Monthly Archive: April 2014

The gang that couldn’t shoot straight

The sudden announcement by Gerry McCaughey yesterday that he’s stepping down as CEO of CIBC should come as no surprise. In fact, life at the top of Canadian Imperial Bank of Commerce has always been about as unpredictable as it has been unproductive. Despite all the modernization CIBC has gone through in the last four decades the corporate culture of the place remains unchanged. All banks are political, but CIBC is like the Vatican.  The story begins in 1969 when Gordon Sharwood was reading his morning paper and discovered that his colleague Russ Harrison had been named to the number two...

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The meaning of death

The recent deaths of Jim Flaherty and Herb Gray tell us something about the state of politics in this country. Flaherty was unique in the Stephen Harper cabinet. He was someone who cared about his role as finance minister, gave his all, and didn’t take himself too seriously. When I look at the rest of the cabinet, I don’t see very many others with Flaherty’s breadth or gravitas. In the 1970s, when I was working in Ottawa and saw Herb Gray up close, he was a study in contrasts. By all boring appearances he was the least interesting member of...

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Lesser lights

As I watched Adam Scott place the green jacket on this year’s Master’s winner, Bubba Watson, I was taken with the resonance of this annual event. It could be just another golf tournament but it has been infused with lore and made lustrous with legend. The CBS announcers have sombre voices as they talk reverently about Amen Corner and the Eisenhower tree. There’s endless footage of Arnie and Jack and Gary walking on stone bridges. And of course the scenery, complete with rhododendrons and azaleas plus the sound of Carolina Wrens amid the loblolly pines. The Americans do sports so well:...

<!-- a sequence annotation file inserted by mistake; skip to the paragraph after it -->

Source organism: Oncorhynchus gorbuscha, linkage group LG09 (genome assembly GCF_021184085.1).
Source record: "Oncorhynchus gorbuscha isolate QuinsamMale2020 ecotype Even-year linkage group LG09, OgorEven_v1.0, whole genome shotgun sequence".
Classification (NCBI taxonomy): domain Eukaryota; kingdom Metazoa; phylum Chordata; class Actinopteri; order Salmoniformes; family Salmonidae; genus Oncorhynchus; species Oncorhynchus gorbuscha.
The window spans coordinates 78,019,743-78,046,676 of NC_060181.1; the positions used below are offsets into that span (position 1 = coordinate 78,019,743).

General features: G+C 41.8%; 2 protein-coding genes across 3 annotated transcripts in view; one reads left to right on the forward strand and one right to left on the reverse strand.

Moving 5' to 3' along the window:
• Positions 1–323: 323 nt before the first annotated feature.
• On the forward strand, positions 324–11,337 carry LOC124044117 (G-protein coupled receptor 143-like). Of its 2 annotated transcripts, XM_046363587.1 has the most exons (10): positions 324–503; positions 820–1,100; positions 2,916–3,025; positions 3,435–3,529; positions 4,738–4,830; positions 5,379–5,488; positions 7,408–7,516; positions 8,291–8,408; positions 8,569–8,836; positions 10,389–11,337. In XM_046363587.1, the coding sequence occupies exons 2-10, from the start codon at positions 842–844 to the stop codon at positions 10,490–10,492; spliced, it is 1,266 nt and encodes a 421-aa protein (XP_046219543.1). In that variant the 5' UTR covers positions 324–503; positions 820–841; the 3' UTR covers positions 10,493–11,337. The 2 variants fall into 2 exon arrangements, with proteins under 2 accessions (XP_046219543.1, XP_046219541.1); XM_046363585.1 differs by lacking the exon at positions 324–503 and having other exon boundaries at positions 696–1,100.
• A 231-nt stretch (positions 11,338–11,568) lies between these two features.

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The carrousel keeps turning

Apparently it’s tough being the editor of a newspaper. In recent days, both the editor of National Post, Stephen Meurice, and the editor of The Globe and Mail, John Stackhouse, have departed. I’m surprised the Post is still alive under any editor. When I left in 2001, I didn’t think it would last a year, but survive it has. The Globe is struggling, too, but not to the same money-losing extent. Part of that battle seems to be the incapacity to keep editors-in-chief in harness. Phillip Crawley has been publisher of the Globe since 1999. The latest editor to come...

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